To accommodate their ever-growing family, which includes grandchildren, the homeowners felt it was time to update their summer cottage and expand the kitchen and living room. “We tried to use the exposed beams and elements of what was already there,” says Jennifer Birnstiel, principal of ArchiPlicity, an architectural design firm, who was contracted by the homeowners to execute the renovation. Inspired by the architecture of the late 19th century, the couple wanted the updated spaces to evoke classic cottage styling with Victorian elements. Designing a kitchen that emulated the cottagey Shingle Style exterior continued the theme inside.
Rather than tearing the one-story U-shaped house down, Birnstiel preserved two-thirds of the existing structure, removing only one side of the house to create a two-story addition that includes a master suite. This was part of a larger renovation project that also included transforming the rest of the house and adding a boathouse.
Originally a modest cottage, the renovation added on a total of 1730 square feet, creating two bedrooms, a bathroom, laundry room, powder room, and master suite with a roof deck. The home’s exterior was overhauled to create Shingle-Style elements including a recessed curved shingle window above the entrance.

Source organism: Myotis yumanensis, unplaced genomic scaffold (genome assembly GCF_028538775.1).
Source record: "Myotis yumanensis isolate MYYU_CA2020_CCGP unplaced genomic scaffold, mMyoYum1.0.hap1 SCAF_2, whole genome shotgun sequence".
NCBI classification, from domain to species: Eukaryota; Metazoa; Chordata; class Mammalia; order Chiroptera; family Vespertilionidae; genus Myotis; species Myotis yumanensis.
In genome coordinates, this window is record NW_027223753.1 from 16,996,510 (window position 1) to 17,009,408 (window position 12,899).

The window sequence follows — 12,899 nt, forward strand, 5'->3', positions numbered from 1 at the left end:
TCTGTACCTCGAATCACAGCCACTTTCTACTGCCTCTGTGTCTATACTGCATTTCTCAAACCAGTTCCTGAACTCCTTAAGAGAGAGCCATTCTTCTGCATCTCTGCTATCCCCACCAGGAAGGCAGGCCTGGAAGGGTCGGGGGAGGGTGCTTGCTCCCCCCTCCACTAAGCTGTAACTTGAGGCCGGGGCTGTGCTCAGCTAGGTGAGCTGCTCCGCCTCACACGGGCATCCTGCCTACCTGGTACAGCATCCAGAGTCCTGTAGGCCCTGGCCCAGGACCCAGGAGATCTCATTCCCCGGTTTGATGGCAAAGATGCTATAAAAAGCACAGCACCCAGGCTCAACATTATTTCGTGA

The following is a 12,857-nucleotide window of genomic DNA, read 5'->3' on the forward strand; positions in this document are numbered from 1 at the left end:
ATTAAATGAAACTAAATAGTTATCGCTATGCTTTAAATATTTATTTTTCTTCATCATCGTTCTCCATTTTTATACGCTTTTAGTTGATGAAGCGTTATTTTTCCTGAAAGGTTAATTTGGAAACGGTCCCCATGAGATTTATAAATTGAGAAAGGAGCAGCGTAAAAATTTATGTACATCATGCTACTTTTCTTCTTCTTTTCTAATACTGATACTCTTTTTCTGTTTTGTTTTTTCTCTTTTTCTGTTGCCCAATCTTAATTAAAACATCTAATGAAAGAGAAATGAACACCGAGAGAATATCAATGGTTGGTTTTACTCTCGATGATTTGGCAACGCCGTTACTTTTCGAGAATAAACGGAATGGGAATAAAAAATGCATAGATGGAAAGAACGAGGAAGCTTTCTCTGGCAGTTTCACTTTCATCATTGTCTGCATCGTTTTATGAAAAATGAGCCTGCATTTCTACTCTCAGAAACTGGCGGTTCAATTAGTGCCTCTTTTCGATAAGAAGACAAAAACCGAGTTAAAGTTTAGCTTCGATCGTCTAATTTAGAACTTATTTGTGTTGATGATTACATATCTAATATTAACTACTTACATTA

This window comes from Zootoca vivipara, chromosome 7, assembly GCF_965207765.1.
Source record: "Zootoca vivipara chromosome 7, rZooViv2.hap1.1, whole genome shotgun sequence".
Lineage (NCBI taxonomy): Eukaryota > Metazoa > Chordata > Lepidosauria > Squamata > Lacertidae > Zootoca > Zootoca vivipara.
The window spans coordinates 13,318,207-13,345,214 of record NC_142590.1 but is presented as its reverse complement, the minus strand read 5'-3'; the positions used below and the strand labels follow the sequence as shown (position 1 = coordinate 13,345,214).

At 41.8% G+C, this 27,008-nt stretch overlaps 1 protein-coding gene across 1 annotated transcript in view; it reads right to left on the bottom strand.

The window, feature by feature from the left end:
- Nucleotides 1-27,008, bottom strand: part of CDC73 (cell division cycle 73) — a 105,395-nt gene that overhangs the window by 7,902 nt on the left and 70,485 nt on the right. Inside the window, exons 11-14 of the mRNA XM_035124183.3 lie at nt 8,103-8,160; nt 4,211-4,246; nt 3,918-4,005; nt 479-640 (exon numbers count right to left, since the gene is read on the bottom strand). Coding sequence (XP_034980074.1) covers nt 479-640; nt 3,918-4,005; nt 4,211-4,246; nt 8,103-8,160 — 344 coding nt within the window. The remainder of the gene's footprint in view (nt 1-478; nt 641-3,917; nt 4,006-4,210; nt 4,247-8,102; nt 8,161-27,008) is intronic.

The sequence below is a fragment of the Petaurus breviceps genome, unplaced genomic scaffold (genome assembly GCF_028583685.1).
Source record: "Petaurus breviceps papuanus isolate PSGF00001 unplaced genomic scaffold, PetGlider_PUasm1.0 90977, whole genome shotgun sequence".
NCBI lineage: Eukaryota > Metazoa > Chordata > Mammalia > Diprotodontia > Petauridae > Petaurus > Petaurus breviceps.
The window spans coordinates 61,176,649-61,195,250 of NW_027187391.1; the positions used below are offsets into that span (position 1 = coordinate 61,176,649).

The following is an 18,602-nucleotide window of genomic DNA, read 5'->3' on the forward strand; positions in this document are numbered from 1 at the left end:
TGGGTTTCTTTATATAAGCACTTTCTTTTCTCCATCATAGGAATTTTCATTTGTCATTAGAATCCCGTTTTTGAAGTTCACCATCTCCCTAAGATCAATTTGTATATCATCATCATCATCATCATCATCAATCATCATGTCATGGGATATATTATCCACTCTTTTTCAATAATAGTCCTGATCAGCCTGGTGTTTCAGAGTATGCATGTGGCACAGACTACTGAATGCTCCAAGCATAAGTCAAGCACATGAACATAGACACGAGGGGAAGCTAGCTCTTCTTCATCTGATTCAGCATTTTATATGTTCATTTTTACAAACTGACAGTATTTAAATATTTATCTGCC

The white cedar Shingle Style exterior served as inspiration for the interior, what Birnstiel calls a vintage-inspired kitchen, that incorporates beadboard and marble, materials used in the early 1900s when the Shingle Style was first designed. “Creating a shingle-style look on the outside changed the feel of the house without eliminating what was there,” says Birnstiel. “And my clients wanted to carry that look inside.” With an abundance of natural light, the kitchen is light and fresh, creating an inviting environment that is informal and open. Marble countertops and hanging pendant lights update the space without overwhelming it and adding new square footage for a pantry adjacent to the kitchen provides additional storage.
“I’m very happy with the way the house turned out and how it fits in the landscape,” says Birnstiel. “It incorporates the existing house without taking away from what was already there.”
For more information, visit https://www.archiplicity.com.